What Is a “Mixed Episode?”
A mixed episode occurs when symptoms of depression and hypomania or mania are experienced at the same time. These periods often entail tearfulness during manic episodes, or frightening racing thoughts during a depressive episode; and suffers often feel intensely frustrated and are frequently prone to fits of rage, and will sometimes express flight of ideas when speaking. This condition is particularly perilous because it involves a host of symptoms such as agitation, anxiety, fatigue, guilt, impulsiveness, irritability, morbid or suicidal ideation, panic, paranoia, pressured speech, and rage.
What Is a “Rapid Cycling?”
Rapid Cycling is when an individual has four or more episodes of major depression, mania, hypomania, or mixed symptoms within a single year. These episodes can occur several times a week, or even per day; and are often found in people with severe forms of Bipolar Disorder, and has been linked to early-onset of the illness.
There Is Help: Medications & Therapies Used To Treat Bipolar Disorder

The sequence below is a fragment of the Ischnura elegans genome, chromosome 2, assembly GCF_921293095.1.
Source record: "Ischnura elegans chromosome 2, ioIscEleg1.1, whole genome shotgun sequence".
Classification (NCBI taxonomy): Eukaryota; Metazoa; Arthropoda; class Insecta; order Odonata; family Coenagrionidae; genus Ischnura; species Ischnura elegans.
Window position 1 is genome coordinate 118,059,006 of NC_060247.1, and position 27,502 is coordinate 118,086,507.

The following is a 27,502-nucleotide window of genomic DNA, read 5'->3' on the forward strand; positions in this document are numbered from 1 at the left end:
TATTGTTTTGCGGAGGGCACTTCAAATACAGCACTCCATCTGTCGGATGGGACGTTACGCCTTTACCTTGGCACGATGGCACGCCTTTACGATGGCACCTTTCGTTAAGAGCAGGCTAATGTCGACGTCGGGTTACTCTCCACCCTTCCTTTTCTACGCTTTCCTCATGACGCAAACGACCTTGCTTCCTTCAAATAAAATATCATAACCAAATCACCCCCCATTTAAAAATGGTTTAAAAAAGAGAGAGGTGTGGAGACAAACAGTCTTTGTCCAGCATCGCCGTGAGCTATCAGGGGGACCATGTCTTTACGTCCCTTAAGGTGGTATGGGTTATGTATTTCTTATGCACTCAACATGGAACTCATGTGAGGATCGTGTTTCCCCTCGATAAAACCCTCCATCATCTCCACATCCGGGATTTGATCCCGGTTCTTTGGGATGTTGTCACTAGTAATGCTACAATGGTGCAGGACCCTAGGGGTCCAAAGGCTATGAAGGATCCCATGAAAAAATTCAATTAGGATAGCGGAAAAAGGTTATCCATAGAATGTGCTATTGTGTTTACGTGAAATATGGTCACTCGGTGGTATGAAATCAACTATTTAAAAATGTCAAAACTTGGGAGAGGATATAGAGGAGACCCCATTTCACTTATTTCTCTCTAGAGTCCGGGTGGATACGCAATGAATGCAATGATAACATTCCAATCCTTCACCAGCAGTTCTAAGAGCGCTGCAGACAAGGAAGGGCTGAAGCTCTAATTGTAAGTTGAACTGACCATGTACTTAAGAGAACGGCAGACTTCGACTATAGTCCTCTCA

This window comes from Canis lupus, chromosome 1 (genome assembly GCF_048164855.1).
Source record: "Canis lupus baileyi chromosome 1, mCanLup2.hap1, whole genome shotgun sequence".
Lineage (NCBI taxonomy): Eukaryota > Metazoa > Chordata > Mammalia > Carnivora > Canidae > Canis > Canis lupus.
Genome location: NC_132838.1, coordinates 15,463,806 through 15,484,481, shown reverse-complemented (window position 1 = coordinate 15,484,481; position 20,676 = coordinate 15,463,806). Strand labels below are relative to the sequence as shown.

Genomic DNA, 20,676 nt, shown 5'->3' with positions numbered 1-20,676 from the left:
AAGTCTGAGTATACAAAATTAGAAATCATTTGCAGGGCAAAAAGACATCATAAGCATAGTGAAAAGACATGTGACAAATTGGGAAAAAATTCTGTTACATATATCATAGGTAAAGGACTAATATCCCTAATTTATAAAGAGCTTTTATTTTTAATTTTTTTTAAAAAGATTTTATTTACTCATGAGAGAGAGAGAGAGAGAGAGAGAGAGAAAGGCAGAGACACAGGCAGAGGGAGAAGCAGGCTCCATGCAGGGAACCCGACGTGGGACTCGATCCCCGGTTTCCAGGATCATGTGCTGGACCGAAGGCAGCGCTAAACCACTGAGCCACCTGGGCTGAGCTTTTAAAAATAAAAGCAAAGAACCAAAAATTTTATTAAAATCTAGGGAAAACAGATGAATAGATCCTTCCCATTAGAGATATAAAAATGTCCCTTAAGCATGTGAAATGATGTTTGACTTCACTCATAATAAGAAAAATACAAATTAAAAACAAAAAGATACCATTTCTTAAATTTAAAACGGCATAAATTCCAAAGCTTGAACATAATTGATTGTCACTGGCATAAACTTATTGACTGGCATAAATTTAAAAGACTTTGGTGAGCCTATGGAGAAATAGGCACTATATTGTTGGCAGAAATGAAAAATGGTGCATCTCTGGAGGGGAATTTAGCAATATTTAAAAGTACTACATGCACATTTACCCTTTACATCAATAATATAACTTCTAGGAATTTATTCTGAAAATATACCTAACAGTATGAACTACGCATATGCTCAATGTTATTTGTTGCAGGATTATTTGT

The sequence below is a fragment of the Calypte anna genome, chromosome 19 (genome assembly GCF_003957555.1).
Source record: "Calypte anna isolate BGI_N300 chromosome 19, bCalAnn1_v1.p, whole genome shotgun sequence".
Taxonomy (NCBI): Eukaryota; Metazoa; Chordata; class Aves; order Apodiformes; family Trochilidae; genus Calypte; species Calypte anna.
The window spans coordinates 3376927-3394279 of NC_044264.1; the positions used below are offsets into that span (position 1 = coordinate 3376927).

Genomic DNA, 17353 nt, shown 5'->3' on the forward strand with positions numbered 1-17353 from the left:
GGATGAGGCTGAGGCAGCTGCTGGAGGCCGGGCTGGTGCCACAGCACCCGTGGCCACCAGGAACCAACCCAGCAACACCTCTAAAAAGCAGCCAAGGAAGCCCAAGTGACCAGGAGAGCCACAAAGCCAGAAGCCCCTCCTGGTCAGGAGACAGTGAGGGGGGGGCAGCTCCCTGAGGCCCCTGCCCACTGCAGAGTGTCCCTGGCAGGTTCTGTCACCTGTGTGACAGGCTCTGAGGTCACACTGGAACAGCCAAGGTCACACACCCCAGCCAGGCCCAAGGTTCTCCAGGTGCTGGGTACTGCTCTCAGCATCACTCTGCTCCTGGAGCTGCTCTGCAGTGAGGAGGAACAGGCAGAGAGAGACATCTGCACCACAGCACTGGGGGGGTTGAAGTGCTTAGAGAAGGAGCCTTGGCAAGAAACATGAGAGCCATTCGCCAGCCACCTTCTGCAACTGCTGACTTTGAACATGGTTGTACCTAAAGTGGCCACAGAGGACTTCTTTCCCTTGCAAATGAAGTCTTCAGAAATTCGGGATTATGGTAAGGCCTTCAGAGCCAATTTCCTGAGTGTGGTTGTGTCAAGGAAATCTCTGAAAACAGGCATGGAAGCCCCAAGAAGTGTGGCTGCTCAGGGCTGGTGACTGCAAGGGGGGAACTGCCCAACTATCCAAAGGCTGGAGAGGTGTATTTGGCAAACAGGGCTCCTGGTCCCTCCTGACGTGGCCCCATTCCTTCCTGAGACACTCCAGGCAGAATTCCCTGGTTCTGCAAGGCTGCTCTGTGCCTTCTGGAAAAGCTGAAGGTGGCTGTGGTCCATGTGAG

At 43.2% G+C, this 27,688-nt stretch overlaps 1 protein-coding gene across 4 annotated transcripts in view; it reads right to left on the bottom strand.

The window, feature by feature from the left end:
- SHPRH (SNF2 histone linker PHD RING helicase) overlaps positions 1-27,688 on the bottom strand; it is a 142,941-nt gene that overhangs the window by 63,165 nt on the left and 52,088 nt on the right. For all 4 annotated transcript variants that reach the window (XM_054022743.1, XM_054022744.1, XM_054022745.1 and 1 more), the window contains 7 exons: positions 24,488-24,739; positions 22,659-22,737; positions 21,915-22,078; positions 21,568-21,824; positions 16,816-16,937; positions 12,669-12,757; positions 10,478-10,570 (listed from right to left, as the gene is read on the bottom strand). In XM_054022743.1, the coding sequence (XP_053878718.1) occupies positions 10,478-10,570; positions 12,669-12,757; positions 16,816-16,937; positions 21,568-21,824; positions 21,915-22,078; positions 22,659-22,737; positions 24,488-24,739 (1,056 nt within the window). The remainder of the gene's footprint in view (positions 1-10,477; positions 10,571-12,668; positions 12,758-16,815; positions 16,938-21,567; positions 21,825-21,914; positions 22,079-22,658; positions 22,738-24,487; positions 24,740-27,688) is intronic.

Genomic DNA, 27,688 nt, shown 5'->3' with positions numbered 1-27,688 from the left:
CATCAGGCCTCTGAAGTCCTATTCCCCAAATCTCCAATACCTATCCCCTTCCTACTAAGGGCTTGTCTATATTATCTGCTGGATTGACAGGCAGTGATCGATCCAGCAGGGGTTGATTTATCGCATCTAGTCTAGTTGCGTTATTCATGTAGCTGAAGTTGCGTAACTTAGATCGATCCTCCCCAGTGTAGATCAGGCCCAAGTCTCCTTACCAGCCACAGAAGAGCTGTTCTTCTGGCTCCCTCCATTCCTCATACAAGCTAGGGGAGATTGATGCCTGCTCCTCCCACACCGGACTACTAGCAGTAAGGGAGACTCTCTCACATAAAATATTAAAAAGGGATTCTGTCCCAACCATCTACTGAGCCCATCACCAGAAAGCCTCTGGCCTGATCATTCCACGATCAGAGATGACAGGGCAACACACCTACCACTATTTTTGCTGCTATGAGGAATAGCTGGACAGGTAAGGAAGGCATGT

• Mood Stabilizers. Many mood stabilizers are also categorized as anticonvulsants, and function to stabilize and/or prevent the deleterious effects of Bipolar Disorder. The most commonly prescribed mood stabilizers include Depakote (Valproic Acid), Lamictal (Lamotrigine), Tegretol (Carbamazepine), Topamax (Topiramate), Neurotonin (Gabapentin), Trileptal (Oxcarbazepine), and the oldest mood stabilizer, Lithium. Potential side effects of mood stabilizers include restlessness, bloating/indigestion, dry mouth, sensitivity to cold weather, and joint or muscle pain. Lithium specifically can cause hand tremors, weight gain, and the thyroid gland to become inactive. Respectively, thyroid levels should be monitored every six months.If this becomes problematic but Lithium is deemed essential to keep the individual’s symptoms at bay, Eltroxin (Levothyroxine), a thyroid-producing medication, may be prescribed by a psychiatrist.